This feline, the rarest in the world, is critically endangered. Its population is estimated at around 100 individuals in Russia.
Reading time : 1 min.
Moment of grace. A female Amur leopard and her three cubs, the world’s rarest feline species, walked past the lens of a camera trap in the Russian Far East. The four Amur leopards, named in reference to the river that flows between Russia and China, were filmed in a national park which released these images on Friday March 26.
Сразу четыре редчайших леопарда попали на видео
Four rarest leopards in one video! And they have a high ground. https://t.co/iO6XxcBXwo# землялеопарда # дальневосточныйлеопард # леопард # приморье #amurleopard #leopard #leopardland pic.twitter.com/yA6iXV2xvG
– Земля леопарда (@Leopard_land) March 26, 2021
We see the spotted animals standing on a rocky height overlooking a forest. The mother, on the lookout, having perhaps spotted another animal, leaves the frame. Her cubs observe her, filmed for nearly a minute. According to Ivan Rakov, the spokesperson for the “Land of the Leopards” park, located in the Russian region of Primorye, this is the first time that this female has been filmed with her offspring.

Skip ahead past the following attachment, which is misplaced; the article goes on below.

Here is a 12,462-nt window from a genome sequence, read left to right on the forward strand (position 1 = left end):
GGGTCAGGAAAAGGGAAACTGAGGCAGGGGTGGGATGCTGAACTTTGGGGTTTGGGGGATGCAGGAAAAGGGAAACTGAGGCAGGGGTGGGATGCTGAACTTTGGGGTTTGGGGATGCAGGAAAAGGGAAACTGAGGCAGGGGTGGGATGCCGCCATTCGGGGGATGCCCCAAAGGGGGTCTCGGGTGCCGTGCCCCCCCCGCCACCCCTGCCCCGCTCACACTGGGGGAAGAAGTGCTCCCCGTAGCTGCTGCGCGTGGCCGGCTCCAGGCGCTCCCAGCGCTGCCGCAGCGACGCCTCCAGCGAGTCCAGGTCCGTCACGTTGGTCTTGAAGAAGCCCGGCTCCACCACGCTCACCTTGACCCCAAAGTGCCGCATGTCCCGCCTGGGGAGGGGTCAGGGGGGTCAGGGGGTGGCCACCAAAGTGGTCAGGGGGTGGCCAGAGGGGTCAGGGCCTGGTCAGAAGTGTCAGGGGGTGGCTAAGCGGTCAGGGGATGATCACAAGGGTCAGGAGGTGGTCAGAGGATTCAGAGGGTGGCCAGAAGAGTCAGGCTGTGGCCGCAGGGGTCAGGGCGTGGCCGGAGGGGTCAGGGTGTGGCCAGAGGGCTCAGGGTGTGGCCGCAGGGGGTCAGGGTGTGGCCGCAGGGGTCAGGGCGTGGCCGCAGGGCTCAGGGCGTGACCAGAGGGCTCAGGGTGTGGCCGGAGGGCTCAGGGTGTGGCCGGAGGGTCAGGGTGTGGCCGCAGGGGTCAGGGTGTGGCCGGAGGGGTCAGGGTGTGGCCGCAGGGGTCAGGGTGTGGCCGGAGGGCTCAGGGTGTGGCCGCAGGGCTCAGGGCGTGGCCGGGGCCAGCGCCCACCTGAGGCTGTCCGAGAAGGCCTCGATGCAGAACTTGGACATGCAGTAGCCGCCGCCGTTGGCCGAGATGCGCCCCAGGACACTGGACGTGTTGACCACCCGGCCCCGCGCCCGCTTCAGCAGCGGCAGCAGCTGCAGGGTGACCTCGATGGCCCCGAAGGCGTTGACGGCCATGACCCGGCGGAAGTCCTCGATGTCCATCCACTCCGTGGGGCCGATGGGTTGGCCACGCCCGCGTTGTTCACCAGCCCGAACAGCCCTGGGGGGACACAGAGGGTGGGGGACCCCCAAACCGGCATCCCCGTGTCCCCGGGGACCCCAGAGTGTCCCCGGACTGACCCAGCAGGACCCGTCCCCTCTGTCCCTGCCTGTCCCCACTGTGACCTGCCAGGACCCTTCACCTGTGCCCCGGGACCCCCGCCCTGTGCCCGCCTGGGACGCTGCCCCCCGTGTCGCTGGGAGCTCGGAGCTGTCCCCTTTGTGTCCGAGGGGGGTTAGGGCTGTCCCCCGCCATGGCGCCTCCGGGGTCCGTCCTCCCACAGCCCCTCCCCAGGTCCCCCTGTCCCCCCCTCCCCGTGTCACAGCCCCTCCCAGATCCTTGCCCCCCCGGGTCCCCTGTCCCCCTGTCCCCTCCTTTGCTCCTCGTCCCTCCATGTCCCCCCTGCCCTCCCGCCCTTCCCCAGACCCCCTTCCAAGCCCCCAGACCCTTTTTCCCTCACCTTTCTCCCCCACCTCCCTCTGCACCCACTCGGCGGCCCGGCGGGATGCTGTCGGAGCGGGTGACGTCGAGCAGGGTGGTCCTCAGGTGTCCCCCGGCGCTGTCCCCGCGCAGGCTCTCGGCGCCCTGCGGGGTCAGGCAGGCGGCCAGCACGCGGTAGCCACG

Amur leopards, renowned for their climbing skills, are considered the rarest big cats in the world and are critically endangered, according to the International Union for the Conservation of Nature. In recent years, the measures taken by the Russian and Chinese authorities against deforestation and poaching have made it possible to significantly increase their numbers.
Their population is currently estimated at more than a hundred individuals in Russia, compared to around 35 twenty years ago. For Ivan Rakov, this leopard, also known as the Amur panther, is therefore “back from the dead”.